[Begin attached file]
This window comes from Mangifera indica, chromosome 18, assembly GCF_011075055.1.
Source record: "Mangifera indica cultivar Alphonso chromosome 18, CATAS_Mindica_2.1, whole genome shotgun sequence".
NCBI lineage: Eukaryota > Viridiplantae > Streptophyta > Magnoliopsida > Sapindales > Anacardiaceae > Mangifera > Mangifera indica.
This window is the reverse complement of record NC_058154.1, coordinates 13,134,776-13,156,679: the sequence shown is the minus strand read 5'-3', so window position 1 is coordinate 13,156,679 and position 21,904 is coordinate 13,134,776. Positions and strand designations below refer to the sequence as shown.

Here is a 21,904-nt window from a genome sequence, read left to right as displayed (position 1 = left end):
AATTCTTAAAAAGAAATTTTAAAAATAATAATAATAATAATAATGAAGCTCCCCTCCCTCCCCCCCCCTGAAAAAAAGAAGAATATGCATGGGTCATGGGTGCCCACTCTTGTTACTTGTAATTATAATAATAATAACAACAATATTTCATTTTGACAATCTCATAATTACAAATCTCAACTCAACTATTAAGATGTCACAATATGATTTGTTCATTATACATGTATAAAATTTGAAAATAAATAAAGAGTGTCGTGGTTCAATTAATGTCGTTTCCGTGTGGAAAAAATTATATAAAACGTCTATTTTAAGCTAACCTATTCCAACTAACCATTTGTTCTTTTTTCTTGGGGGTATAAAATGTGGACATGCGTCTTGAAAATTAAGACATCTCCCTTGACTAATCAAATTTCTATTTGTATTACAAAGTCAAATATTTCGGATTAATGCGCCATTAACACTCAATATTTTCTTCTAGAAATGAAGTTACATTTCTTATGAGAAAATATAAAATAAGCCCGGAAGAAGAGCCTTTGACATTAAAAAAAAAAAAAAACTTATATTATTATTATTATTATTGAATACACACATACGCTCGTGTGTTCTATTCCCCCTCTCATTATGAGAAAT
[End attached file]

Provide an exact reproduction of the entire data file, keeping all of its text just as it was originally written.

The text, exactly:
This window comes from Mangifera indica, chromosome 18, assembly GCF_011075055.1.
Source record: "Mangifera indica cultivar Alphonso chromosome 18, CATAS_Mindica_2.1, whole genome shotgun sequence".
NCBI lineage: Eukaryota > Viridiplantae > Streptophyta > Magnoliopsida > Sapindales > Anacardiaceae > Mangifera > Mangifera indica.
This window is the reverse complement of record NC_058154.1, coordinates 13,134,776-13,156,679: the sequence shown is the minus strand read 5'-3', so window position 1 is coordinate 13,156,679 and position 21,904 is coordinate 13,134,776. Positions and strand designations below refer to the sequence as shown.

Here is a 21,904-nt window from a genome sequence, read left to right as displayed (position 1 = left end):
AATTCTTAAAAAGAAATTTTAAAAATAATAATAATAATAATAATGAAGCTCCCCTCCCTCCCCCCCCCTGAAAAAAAGAAGAATATGCATGGGTCATGGGTGCCCACTCTTGTTACTTGTAATTATAATAATAATAACAACAATATTTCATTTTGACAATCTCATAATTACAAATCTCAACTCAACTATTAAGATGTCACAATATGATTTGTTCATTATACATGTATAAAATTTGAAAATAAATAAAGAGTGTCGTGGTTCAATTAATGTCGTTTCCGTGTGGAAAAAATTATATAAAACGTCTATTTTAAGCTAACCTATTCCAACTAACCATTTGTTCTTTTTTCTTGGGGGTATAAAATGTGGACATGCGTCTTGAAAATTAAGACATCTCCCTTGACTAATCAAATTTCTATTTGTATTACAAAGTCAAATATTTCGGATTAATGCGCCATTAACACTCAATATTTTCTTCTAGAAATGAAGTTACATTTCTTATGAGAAAATATAAAATAAGCCCGGAAGAAGAGCCTTTGACATTAAAAAAAAAAAAAAACTTATATTATTATTATTATTATTGAATACACACATACGCTCGTGTGTTCTATTCCCCCTCTCATTATGAGAAAT